Save a Fish, Preserve an Ecosystem: The U.S. Caribbean

If you have ever enjoyed a stroll on the beach or snorkeled over the coral reefs, you can thank the parrotfish. These colorful creatures produce much of the sand on the Caribbean's idyllic shores and keep the brilliant reefs healthy. In an intricate underwater partnership, parrotfish feed on algae that otherwise smother reefs. They also clear the way for corals to re-grow by chewing off tiny bits of coral skeleton, which are then excreted as sand. One parrotfish can create up to 200 pounds of sand each year.

"Saving fish will help preserve the invaluable Caribbean ecosystem that draws tourists from around the world and powers the local economy."

– Holly Binns, manager, Campaign to End Overfishing in the Caribbean

Yet these important reef dwellers—critical to the survival of endangered corals—are plummeting to dangerously low population levels. People are fishing for them faster than they can reproduce. And parrotfish are not the only fish in trouble. Many other Caribbean species, including red and Nassau grouper, are imperiled. Others, such as queen conch and vermilion snapper, are at risk of depletion.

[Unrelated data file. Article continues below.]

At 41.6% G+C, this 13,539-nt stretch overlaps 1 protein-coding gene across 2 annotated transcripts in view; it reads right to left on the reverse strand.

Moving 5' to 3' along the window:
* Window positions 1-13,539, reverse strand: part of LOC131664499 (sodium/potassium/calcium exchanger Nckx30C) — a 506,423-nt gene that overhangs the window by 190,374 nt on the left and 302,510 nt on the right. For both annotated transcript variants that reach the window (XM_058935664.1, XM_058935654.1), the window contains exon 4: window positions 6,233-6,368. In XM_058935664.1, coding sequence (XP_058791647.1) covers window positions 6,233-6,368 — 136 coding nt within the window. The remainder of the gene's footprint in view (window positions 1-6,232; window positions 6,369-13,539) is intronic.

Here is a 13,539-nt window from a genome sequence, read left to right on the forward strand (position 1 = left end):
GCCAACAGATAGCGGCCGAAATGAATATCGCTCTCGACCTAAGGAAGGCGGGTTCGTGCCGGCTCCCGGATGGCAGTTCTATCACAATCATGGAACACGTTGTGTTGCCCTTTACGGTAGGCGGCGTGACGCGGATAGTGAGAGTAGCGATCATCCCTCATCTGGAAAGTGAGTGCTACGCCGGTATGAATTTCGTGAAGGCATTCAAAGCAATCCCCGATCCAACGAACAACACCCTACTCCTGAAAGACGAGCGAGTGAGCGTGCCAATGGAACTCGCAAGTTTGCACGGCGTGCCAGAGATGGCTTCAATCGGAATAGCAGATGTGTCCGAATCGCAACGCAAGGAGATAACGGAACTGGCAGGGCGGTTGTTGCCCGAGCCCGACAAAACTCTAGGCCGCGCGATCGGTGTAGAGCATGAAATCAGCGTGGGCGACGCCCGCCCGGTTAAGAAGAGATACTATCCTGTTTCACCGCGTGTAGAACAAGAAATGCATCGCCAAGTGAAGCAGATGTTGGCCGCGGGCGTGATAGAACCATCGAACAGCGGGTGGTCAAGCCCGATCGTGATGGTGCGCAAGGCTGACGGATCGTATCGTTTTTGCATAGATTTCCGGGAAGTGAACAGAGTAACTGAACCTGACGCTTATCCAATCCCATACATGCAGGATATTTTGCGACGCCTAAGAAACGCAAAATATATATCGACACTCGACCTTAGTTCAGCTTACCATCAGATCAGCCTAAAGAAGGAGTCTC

Fortunately, the Caribbean Fishery Management Council approved new rules in 2010 to place catch limits on 35 species, reducing the take by about 15 percent, depending upon the species. The plan is an important first step toward sustainable fishing, protection of coral reefs and restoration of species.

Today, the Campaign to End Overfishing in the Caribbean works to ensure that the plan remains on the right track and is strong enough to get the job done.